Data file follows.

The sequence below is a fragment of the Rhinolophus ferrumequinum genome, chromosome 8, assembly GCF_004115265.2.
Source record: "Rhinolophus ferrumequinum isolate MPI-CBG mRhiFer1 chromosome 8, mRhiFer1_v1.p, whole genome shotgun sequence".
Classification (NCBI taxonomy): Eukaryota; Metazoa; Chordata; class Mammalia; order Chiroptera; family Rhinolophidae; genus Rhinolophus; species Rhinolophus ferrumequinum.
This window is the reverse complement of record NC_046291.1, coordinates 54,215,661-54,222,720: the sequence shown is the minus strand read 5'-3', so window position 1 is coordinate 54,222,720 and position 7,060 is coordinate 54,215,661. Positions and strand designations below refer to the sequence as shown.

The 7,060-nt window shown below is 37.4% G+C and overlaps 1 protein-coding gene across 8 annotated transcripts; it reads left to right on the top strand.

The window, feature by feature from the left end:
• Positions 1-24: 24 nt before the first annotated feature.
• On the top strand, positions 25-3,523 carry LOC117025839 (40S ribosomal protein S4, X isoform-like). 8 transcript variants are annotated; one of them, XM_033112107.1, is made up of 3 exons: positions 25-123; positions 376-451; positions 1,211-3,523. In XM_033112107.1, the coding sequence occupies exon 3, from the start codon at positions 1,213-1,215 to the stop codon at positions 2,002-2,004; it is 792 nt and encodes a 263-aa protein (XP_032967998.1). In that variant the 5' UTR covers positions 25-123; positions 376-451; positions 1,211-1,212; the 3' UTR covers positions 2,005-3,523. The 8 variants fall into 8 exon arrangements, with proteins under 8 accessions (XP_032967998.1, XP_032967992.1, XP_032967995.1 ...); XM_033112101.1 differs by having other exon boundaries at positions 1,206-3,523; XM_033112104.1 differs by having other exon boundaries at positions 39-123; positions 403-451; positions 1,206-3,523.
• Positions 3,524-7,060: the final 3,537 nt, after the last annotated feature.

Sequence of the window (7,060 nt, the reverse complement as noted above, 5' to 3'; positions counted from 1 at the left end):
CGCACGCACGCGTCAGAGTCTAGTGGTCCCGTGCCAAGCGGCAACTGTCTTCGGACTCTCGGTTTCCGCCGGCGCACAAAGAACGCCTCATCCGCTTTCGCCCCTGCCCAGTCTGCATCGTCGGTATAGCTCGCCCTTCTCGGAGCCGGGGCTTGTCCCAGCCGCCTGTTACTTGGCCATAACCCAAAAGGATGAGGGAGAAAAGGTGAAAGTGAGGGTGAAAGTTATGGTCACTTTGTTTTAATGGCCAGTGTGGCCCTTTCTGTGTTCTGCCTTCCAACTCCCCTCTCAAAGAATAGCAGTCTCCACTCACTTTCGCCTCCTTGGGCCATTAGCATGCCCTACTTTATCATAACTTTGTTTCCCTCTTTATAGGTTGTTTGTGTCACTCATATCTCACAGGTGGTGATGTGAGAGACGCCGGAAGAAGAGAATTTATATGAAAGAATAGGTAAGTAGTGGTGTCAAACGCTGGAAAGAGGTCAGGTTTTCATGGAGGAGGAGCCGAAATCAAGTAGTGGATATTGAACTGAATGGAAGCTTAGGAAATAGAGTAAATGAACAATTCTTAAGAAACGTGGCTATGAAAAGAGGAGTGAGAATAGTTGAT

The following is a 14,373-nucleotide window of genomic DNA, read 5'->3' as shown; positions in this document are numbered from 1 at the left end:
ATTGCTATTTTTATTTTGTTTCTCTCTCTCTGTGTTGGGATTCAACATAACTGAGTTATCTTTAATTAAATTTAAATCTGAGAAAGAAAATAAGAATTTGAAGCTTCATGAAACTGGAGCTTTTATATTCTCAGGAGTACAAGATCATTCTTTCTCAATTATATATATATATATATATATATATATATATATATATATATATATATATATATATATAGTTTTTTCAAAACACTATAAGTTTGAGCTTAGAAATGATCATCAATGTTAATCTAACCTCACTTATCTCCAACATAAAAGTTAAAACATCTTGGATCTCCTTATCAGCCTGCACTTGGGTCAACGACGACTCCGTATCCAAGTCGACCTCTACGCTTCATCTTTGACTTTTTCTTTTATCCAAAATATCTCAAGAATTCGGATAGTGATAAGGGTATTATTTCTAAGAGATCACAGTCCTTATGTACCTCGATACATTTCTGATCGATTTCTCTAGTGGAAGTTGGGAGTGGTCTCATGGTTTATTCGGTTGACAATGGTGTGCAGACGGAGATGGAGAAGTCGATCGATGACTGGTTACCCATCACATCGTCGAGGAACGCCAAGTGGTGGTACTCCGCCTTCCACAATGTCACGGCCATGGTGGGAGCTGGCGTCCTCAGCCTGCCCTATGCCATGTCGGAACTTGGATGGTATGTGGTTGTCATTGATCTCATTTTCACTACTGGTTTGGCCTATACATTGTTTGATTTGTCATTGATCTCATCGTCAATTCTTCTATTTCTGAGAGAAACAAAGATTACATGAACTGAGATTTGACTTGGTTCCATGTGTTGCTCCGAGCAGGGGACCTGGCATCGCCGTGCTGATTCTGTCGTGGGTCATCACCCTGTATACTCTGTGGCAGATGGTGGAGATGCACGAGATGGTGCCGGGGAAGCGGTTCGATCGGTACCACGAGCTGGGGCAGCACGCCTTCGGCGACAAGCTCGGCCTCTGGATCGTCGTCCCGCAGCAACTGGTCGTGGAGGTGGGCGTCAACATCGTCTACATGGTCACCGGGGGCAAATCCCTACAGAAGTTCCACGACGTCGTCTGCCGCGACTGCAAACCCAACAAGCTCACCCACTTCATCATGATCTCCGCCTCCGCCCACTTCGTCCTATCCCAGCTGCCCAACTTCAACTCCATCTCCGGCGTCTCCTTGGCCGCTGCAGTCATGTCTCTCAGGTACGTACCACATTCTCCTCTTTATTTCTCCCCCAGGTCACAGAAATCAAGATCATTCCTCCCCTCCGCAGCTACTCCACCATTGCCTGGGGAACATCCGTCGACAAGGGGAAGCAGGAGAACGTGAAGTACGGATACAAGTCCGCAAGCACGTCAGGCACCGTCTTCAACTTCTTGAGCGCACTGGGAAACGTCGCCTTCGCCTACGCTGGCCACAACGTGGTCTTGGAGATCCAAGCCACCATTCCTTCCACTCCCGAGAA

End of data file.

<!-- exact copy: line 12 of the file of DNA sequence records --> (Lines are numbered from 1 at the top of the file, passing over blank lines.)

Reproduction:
The following is a 14,373-nucleotide window of genomic DNA, read 5'->3' as shown; positions in this document are numbered from 1 at the left end: